Surprise! It’s 2015 and Fast Food is Still Bad For You: Foodie Underground


Column Fast food isn’t just bad, over the last two decades, it has gotten worse.

While you were partying away to celebrate the arrival of the New Year, you might have missed the latest study about fast food. Spoiler alert: it’s still bad for you. Actually, a lot of it is worse for you than it used to be.

Researchers at Tufts University took a look at nutritional information at three unnamed fast food chains (the Los Angeles Times thinks it’s McDonald’s, Burger King and Wendy’s) all the way back to 1996. The findings? While we may think that our culture is a bit more health conscious these days, there has been little change when it comes to fast food nutrition, and it’s definitely not good for us.

“… among the three chains, calories in a large cheeseburger meal, with fries and a regular cola beverage, ranged from 1144 to 1757 over the years and among restaurants, representing 57% to 88% out of the approximately 2000 calories most people should eat per day,”  said Alice H. Lichtenstein, D.Sc., director of the Cardiovascular Nutrition Laboratory at the USDA HNRCA, in a Tufts release. “That does not leave much wiggle room for the rest of the day.”

While a lot of this poor nutrition has simply remained a constant, some of it has gotten even worse. Fries, even the small orders, have more calories than they used to and many of the items studied contain more sodium today than in years past.

Okay, so fast food is bad for you. Don’t we all know that by now? Yes, but that hasn’t changed fast food eating habits. Americans get more than one-third of their calories outside of the home, and of those calories, 40 percent of them come from fast food.

For kids, things are looking really bad. Just last month we learned that fast food might in fact be making children perform worse in school, and that about a third of children in the US are consuming fast food on a daily basis. A daily basis. We’re on a track to being not only fatter, but less intelligent as well.

If that weren’t enough to get you pissed at the fast food companies, consider this: a recent study found that fast food chains are disproportionately marketing fast food products to black communities, who are at a higher risk for obesity, as well as to low to middle income areas. To the tune of $700 million per year. Imagine if every single fast food ad you saw geared to children was replaced with an ad for fresh fruits and vegetables. Or if that $700 million went to supporting farmers to get more vegetables into schools; currently the USDA has a program to do just that, but it taps out at $5 million. Just think what those additional $695 million could do.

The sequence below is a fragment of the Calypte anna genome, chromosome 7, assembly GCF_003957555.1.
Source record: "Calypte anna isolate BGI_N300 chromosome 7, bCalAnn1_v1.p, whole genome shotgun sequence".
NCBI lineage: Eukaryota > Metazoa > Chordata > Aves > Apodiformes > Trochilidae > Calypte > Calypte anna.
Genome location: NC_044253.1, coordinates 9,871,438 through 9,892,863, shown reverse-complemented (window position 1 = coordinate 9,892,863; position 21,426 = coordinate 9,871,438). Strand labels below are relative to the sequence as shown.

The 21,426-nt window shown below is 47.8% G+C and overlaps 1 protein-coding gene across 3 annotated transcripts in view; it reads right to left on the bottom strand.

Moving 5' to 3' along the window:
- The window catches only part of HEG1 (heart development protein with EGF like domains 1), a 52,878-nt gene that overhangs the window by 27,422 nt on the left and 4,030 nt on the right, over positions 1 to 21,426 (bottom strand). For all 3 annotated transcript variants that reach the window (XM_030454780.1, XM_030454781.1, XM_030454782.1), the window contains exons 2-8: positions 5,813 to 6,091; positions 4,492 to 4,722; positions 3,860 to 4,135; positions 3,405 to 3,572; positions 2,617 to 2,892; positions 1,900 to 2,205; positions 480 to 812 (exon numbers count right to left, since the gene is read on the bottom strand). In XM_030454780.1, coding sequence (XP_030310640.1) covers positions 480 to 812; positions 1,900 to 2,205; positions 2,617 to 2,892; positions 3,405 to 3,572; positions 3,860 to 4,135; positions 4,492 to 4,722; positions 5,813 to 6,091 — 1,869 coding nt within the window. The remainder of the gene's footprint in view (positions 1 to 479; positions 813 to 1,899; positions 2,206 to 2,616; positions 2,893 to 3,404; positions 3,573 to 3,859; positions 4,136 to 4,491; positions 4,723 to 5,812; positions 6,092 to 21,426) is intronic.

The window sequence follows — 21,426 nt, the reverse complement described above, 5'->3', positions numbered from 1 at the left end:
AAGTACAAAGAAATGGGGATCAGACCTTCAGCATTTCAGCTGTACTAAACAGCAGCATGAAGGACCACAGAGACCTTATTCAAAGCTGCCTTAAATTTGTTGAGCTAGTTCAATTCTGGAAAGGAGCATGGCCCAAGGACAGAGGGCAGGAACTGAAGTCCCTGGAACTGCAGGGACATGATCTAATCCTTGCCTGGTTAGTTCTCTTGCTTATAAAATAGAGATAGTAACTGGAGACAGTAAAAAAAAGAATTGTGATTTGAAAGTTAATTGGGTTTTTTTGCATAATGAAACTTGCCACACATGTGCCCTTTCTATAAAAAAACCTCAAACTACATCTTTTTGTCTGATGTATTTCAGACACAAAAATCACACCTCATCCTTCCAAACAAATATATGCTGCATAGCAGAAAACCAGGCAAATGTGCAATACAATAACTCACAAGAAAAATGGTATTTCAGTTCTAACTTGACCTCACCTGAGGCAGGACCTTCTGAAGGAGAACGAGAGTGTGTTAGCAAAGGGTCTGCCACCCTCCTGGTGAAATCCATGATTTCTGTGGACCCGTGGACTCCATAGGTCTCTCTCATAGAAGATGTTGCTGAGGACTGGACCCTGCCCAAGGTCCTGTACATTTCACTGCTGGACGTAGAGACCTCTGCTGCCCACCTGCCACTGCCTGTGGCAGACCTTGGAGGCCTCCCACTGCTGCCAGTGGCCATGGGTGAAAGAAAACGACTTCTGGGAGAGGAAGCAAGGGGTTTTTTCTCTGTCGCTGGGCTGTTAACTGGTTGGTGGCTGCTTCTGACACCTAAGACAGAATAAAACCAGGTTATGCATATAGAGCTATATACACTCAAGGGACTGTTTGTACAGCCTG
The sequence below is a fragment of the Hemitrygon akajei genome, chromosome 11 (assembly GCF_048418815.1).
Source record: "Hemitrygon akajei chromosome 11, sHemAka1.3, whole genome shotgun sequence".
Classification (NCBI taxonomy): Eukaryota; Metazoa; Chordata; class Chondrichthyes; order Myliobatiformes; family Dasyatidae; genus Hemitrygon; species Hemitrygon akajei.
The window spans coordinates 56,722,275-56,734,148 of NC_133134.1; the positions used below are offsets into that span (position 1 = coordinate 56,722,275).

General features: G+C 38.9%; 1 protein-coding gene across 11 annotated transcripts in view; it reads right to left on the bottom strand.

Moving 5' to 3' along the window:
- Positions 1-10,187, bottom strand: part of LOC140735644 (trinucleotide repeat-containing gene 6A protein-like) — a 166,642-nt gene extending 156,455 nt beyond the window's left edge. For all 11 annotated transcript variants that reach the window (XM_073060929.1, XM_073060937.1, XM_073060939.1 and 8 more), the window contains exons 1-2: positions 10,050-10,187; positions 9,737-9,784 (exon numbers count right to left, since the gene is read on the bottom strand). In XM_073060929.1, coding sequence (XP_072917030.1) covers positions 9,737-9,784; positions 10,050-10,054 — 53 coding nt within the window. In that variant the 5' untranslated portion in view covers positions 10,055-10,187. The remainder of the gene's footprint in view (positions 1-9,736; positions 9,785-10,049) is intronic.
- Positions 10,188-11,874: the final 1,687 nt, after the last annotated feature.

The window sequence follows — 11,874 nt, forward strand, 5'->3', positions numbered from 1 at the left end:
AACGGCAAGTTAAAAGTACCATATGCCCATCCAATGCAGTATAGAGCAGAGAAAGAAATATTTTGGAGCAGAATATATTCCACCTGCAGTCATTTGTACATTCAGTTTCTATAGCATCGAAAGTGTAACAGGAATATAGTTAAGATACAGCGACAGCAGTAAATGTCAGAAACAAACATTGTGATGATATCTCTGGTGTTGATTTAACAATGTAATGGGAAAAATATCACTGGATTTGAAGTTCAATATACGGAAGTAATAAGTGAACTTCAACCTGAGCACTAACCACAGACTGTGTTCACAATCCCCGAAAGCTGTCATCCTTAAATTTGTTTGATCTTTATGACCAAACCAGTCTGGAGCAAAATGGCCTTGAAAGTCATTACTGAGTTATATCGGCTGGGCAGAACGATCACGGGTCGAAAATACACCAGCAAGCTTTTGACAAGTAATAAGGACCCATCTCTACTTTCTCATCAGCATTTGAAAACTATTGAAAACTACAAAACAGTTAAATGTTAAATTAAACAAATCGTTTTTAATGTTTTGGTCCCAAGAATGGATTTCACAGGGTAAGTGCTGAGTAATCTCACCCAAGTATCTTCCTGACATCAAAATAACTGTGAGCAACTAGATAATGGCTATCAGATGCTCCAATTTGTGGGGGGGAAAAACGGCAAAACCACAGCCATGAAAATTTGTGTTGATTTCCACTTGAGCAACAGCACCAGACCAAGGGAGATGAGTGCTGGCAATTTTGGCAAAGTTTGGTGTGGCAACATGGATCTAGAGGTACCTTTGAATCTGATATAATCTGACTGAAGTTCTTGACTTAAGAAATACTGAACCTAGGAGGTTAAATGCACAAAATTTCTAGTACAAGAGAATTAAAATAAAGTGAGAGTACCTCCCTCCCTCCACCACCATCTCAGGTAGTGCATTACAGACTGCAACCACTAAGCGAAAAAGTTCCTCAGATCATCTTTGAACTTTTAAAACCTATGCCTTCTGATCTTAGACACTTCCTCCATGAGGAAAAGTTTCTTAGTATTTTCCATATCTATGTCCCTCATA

Feeling a bit sick yet? You should be. This is why fast food companies are despicable. Not only is their food bad, but their corporate policies are as well. They continually feed us full of stuff they know is bad for us, and they’re happy to do it, since the trifecta of sugar, salt and fat is addictive and keeps us coming back for more.

While it’s a fact that poverty is having a severe effect on nutritional quality – in a system that has allowed “bad” food to externalize their real costs and keep the price tags for consumers low – as it turns out, it’s the middle class, not the poor, are the ones eating the most fast food. In other words, people that can choose to eat better, but simply don’t.

One thing is for sure: we have to start holding fast food companies accountable. If we can, we must boycott them; this isn’t just a choice, it’s a necessity. We must start supporting community programs that provide alternative, and healthier, options for all economic levels. Otherwise, the future looks very grim.

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This is the latest installment of Anna Brones’ weekly column at EcoSalon: Foodie Underground, an exploration of what’s new and different in the underground movement, and how we make the topic of good food more accessible to everyone. More musings on the topic can be found at

Image: beaumontpete

Anna Brones

Anna Brones is a food + travel writer with a love for coffee and bikes. She is the author of The Culinary Cyclist and Fika: The Art of the Swedish Coffee Break. Catch her weekly column, Foodie Underground.